The Center for Biological Diversity filed suit today challenging the California Fish and Game Commission’s decision to deny state Endangered Species Act protection to the Pacific fisher, a rare, forest-dwelling carnivore. The Center is being assisted by lawyers at Earthjustice.
A close relative of the wolverine and mink, the fisher once thrived in old-growth forests along the West Coast. Today, because of logging, trapping and development among other factors, fishers are almost extinct in Washington and Oregon, and just two small populations remain in California: one in the Klamath Region and another in the southern Sierra Nevada. These isolated populations are at substantial risk from logging, habitat fragmentation, disease, traffic and development.
“Scientists have been very clear that the Pacific fisher is in trouble and yet the Fish and Game Commission ignored that information and refused to throw it a lifeline,” said Justin Augustine, a Center attorney. “Now we’re going to court to get the protections that fishers need and deserve.”
The Center petitioned the Commission in January 2008 to list the fisher as a threatened or endangered species under the California Endangered Species Act. The Commission initially tried to reject the petition without conducting a full scientific review. Only after the Center exposed correspondence showing that many of the Department of Fish and Game’s own scientists believed fishers may be at risk of extinction did the Commission reverse course and direct the Department to conduct a full review. At the conclusion of that review, Department managers again ignored their own scientists, as well as peer reviewers, and significantly altered a draft of the status review to downplay threats to the fisher.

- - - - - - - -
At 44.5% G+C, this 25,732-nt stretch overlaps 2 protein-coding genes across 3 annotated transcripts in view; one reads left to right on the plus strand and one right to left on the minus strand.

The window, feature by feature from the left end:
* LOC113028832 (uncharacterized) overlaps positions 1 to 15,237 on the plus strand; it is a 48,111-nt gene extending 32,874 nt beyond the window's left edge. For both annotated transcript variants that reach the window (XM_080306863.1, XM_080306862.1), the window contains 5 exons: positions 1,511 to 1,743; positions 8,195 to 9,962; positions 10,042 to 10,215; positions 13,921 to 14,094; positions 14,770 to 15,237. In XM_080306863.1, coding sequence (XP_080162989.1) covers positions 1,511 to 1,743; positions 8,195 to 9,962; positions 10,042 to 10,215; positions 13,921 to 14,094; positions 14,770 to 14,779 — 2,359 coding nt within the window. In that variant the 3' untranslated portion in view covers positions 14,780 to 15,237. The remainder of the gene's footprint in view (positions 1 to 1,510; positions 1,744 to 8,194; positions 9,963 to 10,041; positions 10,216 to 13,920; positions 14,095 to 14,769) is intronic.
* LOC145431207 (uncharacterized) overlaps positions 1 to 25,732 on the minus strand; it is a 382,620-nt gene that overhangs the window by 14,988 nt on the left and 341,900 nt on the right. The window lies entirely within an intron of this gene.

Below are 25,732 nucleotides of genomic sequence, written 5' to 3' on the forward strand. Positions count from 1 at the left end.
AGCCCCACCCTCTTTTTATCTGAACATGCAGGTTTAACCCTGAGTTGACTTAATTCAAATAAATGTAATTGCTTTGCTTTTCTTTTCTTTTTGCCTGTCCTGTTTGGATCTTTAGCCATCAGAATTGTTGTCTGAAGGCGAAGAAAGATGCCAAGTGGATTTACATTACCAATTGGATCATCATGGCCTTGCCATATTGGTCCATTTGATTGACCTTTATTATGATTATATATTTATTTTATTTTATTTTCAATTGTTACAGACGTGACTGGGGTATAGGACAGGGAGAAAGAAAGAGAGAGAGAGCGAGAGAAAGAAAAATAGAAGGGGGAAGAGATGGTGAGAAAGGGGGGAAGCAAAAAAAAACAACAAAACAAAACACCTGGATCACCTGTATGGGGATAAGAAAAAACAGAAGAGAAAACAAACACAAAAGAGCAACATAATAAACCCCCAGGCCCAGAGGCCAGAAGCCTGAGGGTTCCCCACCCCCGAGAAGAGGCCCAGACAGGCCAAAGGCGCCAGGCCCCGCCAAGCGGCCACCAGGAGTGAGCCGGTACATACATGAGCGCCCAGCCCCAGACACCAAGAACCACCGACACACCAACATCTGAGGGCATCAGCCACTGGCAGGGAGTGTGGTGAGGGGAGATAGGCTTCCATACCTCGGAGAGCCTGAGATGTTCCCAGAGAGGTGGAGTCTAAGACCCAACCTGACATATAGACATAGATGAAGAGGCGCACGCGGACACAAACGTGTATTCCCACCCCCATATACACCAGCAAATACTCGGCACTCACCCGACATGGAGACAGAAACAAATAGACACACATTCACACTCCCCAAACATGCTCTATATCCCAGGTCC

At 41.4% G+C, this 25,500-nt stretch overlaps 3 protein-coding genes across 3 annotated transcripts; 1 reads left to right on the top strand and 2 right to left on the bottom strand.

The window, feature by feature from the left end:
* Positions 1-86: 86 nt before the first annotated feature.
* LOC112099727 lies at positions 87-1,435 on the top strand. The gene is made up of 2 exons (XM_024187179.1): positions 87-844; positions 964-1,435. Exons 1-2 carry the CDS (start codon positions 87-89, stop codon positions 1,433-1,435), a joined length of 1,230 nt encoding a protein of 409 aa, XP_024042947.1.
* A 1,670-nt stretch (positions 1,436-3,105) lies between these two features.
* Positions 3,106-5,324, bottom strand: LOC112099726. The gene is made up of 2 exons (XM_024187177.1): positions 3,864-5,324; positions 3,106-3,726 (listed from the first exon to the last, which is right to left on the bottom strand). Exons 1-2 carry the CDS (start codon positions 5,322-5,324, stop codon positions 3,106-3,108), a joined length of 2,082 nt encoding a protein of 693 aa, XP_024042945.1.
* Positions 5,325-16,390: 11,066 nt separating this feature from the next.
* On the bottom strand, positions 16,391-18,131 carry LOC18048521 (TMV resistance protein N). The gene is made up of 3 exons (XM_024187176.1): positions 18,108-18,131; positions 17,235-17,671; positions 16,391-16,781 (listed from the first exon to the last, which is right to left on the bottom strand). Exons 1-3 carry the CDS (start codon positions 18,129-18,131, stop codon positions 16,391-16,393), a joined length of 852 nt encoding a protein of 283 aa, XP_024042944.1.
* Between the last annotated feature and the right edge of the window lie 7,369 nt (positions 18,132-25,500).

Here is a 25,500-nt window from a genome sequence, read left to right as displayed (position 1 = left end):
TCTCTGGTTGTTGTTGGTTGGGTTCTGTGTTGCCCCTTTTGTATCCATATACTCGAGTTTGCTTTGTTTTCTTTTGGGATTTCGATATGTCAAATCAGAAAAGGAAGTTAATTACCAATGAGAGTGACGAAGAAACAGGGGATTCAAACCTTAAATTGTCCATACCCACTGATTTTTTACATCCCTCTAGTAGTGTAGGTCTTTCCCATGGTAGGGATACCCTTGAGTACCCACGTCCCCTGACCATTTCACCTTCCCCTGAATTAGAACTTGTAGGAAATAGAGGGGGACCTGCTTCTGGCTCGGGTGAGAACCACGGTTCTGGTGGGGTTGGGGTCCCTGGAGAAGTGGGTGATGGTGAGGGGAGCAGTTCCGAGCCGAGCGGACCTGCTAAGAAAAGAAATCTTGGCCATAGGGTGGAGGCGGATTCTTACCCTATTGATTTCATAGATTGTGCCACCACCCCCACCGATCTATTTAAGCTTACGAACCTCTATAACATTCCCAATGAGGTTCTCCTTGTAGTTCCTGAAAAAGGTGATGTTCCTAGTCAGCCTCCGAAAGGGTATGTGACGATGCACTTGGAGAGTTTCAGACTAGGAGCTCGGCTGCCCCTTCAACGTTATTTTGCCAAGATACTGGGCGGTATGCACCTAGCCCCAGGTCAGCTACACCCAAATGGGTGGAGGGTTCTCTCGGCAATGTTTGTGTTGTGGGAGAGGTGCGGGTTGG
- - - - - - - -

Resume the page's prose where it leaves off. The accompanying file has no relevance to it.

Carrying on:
The Department’s official, final review of the fisher’s status in California was heavily criticized by independent biologists. Only the timber industry supported the Department’s decision to recommend against state protection. The Commission denied the petition September 15.
“The fact is that there are probably fewer than 150 breeding female fishers left in the entire Sierra Nevada,” said Greg Loarie, an attorney at Earthjustice. “If ever there were an animal that desperately needs protection, this is it.”